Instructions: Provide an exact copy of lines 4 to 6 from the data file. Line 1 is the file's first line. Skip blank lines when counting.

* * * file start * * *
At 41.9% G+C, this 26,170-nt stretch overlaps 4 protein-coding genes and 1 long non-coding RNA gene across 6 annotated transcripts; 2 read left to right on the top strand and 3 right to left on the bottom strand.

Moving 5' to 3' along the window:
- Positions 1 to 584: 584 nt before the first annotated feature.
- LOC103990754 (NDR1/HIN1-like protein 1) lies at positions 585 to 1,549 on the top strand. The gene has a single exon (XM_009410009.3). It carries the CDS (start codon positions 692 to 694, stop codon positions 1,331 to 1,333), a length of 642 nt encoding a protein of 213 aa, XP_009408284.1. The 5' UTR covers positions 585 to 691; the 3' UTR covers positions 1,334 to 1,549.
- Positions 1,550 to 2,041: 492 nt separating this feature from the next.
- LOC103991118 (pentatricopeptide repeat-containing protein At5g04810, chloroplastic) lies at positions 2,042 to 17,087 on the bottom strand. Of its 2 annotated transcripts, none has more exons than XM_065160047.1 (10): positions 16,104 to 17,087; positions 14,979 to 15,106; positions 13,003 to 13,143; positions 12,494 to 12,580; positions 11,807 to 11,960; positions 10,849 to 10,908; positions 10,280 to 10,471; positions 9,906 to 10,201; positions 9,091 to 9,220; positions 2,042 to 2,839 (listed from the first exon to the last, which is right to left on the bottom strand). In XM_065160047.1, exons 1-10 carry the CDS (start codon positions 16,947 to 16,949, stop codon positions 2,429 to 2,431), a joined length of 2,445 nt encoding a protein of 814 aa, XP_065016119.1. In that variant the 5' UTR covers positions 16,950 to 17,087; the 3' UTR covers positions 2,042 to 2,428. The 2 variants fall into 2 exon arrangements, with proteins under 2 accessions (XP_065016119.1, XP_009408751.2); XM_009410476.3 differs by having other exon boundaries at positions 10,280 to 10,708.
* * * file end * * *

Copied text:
- LOC103990754 (NDR1/HIN1-like protein 1) lies at positions 585 to 1,549 on the top strand. The gene has a single exon (XM_009410009.3). It carries the CDS (start codon positions 692 to 694, stop codon positions 1,331 to 1,333), a length of 642 nt encoding a protein of 213 aa, XP_009408284.1. The 5' UTR covers positions 585 to 691; the 3' UTR covers positions 1,334 to 1,549.
- Positions 1,550 to 2,041: 492 nt separating this feature from the next.
- LOC103991118 (pentatricopeptide repeat-containing protein At5g04810, chloroplastic) lies at positions 2,042 to 17,087 on the bottom strand. Of its 2 annotated transcripts, none has more exons than XM_065160047.1 (10): positions 16,104 to 17,087; positions 14,979 to 15,106; positions 13,003 to 13,143; positions 12,494 to 12,580; positions 11,807 to 11,960; positions 10,849 to 10,908; positions 10,280 to 10,471; positions 9,906 to 10,201; positions 9,091 to 9,220; positions 2,042 to 2,839 (listed from the first exon to the last, which is right to left on the bottom strand). In XM_065160047.1, exons 1-10 carry the CDS (start codon positions 16,947 to 16,949, stop codon positions 2,429 to 2,431), a joined length of 2,445 nt encoding a protein of 814 aa, XP_065016119.1. In that variant the 5' UTR covers positions 16,950 to 17,087; the 3' UTR covers positions 2,042 to 2,428. The 2 variants fall into 2 exon arrangements, with proteins under 2 accessions (XP_065016119.1, XP_009408751.2); XM_009410476.3 differs by having other exon boundaries at positions 10,280 to 10,708.